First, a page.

For the Ainu, the indigenous people of Japan, the traditional way of winter-proofed building is called “chise,” referring to a home that is built with earth, clad with bamboo and sedge grasses, with radiantly heated floors and interiors kept warm by a central hearth that is never allowed to go out.
© Kengo Kuma & Associates
In an experimental project for the Meme Meadows environmental research facility on Japan’s Hokkaido island, Japanese architect Kengo Kuma has constructed a dwelling that uses these indigenous principles and combined them with modern materials to create a translucent house that operates in rhythm with natural patterns of light and heating.
See more photos: Experimental Japanese Winter Cabin Blends Traditional Methods with Modern Materials

For the Ainu, the indigenous people of Japan, the traditional way of winter-proofed building is called “chise,” referring to a home that is built with earth, clad with bamboo and sedge grasses, with radiantly heated floors and interiors kept warm by a central hearth that is never allowed to go out.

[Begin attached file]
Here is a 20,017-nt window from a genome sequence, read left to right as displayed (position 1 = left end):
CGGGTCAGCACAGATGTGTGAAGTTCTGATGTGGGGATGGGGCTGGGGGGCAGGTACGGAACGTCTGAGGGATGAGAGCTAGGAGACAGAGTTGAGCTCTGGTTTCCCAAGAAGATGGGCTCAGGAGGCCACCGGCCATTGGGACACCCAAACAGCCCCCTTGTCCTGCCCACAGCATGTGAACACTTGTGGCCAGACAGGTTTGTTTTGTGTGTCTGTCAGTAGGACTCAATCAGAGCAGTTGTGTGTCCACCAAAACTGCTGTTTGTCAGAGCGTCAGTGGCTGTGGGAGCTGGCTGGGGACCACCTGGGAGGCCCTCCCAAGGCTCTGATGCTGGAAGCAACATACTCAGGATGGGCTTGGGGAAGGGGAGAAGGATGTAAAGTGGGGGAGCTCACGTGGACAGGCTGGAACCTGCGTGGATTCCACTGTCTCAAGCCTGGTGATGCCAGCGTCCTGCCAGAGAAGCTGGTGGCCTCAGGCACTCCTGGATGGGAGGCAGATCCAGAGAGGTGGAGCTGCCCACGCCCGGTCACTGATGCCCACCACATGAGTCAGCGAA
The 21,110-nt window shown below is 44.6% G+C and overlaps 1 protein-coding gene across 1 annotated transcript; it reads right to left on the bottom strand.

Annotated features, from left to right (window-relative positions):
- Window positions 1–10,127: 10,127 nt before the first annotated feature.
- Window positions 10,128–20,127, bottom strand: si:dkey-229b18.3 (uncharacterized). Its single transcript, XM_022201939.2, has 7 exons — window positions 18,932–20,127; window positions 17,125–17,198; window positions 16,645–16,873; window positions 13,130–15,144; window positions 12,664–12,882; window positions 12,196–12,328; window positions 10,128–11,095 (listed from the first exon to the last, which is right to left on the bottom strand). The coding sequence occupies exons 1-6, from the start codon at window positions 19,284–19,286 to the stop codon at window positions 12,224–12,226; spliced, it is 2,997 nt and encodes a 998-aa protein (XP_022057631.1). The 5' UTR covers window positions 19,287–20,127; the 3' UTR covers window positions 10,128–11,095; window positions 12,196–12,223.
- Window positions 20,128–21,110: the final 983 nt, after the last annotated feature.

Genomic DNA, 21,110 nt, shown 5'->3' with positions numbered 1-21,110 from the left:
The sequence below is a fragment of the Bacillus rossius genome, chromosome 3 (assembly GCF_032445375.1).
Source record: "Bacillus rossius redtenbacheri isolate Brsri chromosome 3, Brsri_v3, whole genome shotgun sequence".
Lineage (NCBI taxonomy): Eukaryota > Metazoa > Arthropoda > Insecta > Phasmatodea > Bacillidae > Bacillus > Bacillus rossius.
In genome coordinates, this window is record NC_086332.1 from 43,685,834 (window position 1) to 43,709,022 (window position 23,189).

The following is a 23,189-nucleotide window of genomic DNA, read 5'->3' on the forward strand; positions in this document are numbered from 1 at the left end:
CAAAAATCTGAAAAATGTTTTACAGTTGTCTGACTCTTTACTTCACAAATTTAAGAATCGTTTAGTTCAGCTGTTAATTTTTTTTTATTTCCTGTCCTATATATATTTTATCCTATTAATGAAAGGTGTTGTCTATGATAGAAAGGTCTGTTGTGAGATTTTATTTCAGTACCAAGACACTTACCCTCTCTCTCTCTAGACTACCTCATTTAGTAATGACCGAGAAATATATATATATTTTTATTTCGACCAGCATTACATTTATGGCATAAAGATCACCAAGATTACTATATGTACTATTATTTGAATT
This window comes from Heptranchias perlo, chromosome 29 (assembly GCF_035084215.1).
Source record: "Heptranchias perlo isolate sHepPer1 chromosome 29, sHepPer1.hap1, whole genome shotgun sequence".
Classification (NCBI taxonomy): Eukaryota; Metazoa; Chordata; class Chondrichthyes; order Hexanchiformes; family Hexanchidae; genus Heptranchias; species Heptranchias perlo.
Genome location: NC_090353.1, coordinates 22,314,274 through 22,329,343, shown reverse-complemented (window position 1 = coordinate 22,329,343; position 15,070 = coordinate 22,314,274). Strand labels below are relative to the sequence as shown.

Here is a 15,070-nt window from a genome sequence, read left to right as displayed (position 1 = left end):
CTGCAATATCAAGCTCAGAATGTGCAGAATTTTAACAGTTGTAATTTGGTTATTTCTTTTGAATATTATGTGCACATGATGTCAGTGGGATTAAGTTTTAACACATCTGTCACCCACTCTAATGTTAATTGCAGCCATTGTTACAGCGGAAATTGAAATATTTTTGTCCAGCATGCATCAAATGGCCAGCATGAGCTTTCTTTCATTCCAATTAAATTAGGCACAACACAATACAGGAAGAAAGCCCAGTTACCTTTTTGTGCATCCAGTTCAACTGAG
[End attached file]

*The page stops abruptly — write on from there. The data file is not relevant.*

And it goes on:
image
© Kengo Kuma & Associates

In an experimental project for the Meme Meadows environmental research facility on Japan’s Hokkaido island, Japanese architect Kengo Kuma has constructed a dwelling that uses these indigenous principles and combined them with modern materials to create a translucent house that operates in rhythm with natural patterns of light and heating.

See more photos: Experimental Japanese Winter Cabin Blends Traditional Methods with Modern Materials

imageSaw this was shared by Designed For Life and The Black Workshop but without information about the designer.

The architect is Tom Kundig and the building is intended as a fishing cabin. The stilts are to keep the building safe from flooding. And the large windows can be covered with the movable walls to keep it secure when not in use. See more photos here.